Depoe Bay: Holding down the noise, proper fish carcass disposal, still trying to lower the speed limit, get a flag up, and get the sirens going.
Keeping the noise down at evening events at the Depoe Bay Community Center, at local watering holes and generally around town was front and center before the city council Tuesday evening.
But rather than write a new city ordinance that goes into great detail about what loudness level constitutes “noise,” the council decided to use a model noise ordinance offered by the Oregon League of Cities as a starting point. The council told staff to include specific provisions of the League of Cities ordinance that they believe most closely meets the needs of Depoe Bay. Once staff develops the draft ordinance they’ll bring it back to the city council for review. Once the ordinance is tentatively approved by the council, then city staff will send it to the city attorney for the final touches. After that the council will re-review it and likely formally approve it, making it part of city law. The whole process will likely take around six weeks to complete according to City Clerk Recorder Pury Murray.
The council also clarified what is allowed, restricted and banned in Depoe Bay Harbor. Everything from moorages, fuel availability and pumping, to how fishers dispose of what’s left over after fish are filleted. Since a significant portion of harbor improvements came from the Oregon State Marine Board, the sticky issue of how to properly dispose of fish carcasses came up. Not long ago, an unnamed charter boat captain took a big load of fish carcasses and dumped them in a harbor dumpster where they proceeded to sit and stink up the place. The marine board specifies that only recreational fishers are allowed to dispose of carcasses in those dumpsters – not charter boat captains or commercial fishers. However, it was pointed out that it would be a good idea to confirm those assumptions with the state marine board. And so they postponed further action until they found out what’s what with the regulations. The council also pondered whether to acquire a large fish carcass grinder to reduce the volume of fish waste. However, they were told that such machines are quite pricey.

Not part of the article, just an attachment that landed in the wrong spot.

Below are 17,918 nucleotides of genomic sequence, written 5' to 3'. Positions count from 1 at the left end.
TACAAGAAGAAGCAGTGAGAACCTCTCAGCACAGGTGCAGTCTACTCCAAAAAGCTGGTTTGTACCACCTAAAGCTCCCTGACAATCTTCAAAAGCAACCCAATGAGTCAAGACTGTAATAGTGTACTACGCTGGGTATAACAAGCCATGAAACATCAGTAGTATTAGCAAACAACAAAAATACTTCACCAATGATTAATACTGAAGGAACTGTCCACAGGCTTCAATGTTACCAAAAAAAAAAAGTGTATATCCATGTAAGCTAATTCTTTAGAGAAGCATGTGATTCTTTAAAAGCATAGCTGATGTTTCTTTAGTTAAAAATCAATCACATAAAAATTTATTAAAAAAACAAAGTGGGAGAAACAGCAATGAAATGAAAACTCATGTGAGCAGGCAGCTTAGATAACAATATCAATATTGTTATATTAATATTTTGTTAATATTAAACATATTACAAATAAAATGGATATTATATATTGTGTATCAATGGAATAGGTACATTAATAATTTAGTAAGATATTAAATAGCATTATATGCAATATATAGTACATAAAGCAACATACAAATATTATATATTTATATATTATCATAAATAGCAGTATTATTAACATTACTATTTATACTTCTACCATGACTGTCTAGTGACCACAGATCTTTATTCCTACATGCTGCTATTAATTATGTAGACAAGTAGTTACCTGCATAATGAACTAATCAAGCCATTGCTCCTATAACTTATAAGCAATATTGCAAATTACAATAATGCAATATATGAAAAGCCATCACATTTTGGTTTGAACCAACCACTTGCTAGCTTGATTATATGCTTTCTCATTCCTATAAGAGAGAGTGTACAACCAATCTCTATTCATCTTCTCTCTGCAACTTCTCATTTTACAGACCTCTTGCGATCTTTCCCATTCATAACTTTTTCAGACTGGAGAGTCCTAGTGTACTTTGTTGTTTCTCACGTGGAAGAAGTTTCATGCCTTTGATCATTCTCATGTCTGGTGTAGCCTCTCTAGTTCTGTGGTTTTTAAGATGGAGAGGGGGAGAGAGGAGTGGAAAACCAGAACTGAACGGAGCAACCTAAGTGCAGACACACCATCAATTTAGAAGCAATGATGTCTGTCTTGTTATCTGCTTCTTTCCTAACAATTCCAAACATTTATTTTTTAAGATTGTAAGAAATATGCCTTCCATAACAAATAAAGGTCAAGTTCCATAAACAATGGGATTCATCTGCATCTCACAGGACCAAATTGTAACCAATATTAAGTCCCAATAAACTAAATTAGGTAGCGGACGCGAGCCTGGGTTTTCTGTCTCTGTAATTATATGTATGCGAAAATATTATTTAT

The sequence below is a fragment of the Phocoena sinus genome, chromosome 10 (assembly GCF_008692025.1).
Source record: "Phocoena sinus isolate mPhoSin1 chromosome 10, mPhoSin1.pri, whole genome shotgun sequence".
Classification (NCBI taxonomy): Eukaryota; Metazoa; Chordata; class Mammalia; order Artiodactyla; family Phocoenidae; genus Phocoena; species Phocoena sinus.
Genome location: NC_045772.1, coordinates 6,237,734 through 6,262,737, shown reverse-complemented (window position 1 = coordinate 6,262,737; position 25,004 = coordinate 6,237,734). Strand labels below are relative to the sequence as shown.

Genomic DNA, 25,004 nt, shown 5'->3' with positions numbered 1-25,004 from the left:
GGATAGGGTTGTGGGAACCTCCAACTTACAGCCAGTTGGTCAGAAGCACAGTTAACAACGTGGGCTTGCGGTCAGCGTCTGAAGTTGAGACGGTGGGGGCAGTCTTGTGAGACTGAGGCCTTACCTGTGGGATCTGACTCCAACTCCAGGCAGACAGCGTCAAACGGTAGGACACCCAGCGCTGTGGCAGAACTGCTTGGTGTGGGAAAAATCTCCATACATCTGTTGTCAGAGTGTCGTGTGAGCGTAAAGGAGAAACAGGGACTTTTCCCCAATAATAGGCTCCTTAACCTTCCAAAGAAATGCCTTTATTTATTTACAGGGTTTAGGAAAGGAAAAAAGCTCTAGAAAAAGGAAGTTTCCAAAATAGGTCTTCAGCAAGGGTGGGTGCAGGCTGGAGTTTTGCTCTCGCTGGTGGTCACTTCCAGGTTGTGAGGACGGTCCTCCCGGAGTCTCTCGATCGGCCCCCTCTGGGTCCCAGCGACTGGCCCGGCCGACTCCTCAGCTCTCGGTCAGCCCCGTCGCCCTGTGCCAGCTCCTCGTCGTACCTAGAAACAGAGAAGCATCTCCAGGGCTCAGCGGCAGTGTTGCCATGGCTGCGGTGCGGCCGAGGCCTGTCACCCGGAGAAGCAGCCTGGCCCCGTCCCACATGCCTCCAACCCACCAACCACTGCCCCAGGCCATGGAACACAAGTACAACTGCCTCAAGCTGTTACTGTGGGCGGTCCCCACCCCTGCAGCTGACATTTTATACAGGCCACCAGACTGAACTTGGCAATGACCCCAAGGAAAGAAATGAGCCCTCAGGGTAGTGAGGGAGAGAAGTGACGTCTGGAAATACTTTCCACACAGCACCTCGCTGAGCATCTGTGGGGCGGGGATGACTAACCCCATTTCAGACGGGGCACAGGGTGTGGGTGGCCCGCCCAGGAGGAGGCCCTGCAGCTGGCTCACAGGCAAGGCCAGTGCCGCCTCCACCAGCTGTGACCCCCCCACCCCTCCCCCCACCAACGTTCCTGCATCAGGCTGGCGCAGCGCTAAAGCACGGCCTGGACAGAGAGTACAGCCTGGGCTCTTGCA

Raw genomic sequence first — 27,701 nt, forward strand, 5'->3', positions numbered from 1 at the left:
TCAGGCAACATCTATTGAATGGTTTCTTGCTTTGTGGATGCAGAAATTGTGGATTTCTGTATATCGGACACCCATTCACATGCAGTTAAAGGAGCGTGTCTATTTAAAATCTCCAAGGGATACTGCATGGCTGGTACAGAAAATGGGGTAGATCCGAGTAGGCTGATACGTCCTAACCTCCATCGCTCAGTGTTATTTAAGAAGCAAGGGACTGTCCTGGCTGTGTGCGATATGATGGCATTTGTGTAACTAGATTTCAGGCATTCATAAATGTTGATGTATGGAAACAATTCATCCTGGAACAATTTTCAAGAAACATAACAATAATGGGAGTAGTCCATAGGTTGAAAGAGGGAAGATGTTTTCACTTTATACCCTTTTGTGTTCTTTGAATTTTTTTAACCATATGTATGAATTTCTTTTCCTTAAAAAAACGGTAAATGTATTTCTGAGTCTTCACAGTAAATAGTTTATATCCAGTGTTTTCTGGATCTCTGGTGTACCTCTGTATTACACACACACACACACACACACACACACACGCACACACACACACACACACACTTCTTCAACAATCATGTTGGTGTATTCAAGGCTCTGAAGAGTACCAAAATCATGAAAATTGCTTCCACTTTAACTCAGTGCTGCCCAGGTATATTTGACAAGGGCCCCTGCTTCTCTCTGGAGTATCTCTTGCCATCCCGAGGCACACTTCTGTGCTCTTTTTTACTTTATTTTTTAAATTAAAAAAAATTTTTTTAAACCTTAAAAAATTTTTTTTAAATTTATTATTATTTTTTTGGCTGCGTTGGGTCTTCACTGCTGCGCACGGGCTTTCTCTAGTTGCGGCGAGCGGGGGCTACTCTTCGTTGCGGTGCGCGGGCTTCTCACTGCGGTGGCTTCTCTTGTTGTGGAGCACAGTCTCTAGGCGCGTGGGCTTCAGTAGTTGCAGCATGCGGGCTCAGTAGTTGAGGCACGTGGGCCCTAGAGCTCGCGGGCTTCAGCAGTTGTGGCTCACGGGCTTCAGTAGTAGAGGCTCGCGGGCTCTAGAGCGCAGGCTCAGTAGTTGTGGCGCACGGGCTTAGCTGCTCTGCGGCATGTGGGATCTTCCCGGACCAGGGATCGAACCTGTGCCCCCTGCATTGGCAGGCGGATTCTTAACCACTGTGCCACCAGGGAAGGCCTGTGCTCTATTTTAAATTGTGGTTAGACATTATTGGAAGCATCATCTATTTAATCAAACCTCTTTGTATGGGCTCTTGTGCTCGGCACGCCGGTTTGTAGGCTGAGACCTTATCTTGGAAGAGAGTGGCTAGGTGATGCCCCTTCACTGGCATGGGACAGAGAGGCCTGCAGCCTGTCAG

The city council also decided to challenge ODOT’s decision to leave the speed limit through the downtown at 30 mph. The council wants it lowered to 25 due to summer congestion and many pedestrian “near misses” from speeding traffic. The council’s appeal will be taken to the ODOT appeals board in Salem sometime in October. The city has already convinced ODOT to consider narrowing the highway through the downtown to 3 lanes instead of the current four; one lane north, one lane south, and a center turn lane, all with an eye to slowing down traffic.
And Mayor Carol Connors expressed her frustration that Depoe Bay City Hall cannot join other communities around Oregon when Governor Kitzhaber orders government flags to be lowered to half-staff. It’s because Depoe Bay City Hall doesn’t have a flag pole. It was removed just before the recent repaving around city hall. Mayor Connors said “I don’t care if you have to take the flag from inside the council chambers and stick it temporarily outside. It really bothers me that we don’t have a flag.” City Clerk Recorder Pury Murray said that public works staff has been very busy with other projects and just hasn’t had the time. Murray said staff will, however, move the flag pole project higher up the priority list.
And city staff announced to the council that work is now beginning on the installation of five tsunami warning sirens, running from one end of Depoe Bay to the other. The installation is expected to be completed by mid-November, with their first test set for sometime in December. The sirens can also be used as a city-wide public address system during a tsunami event as well as for other emergencies.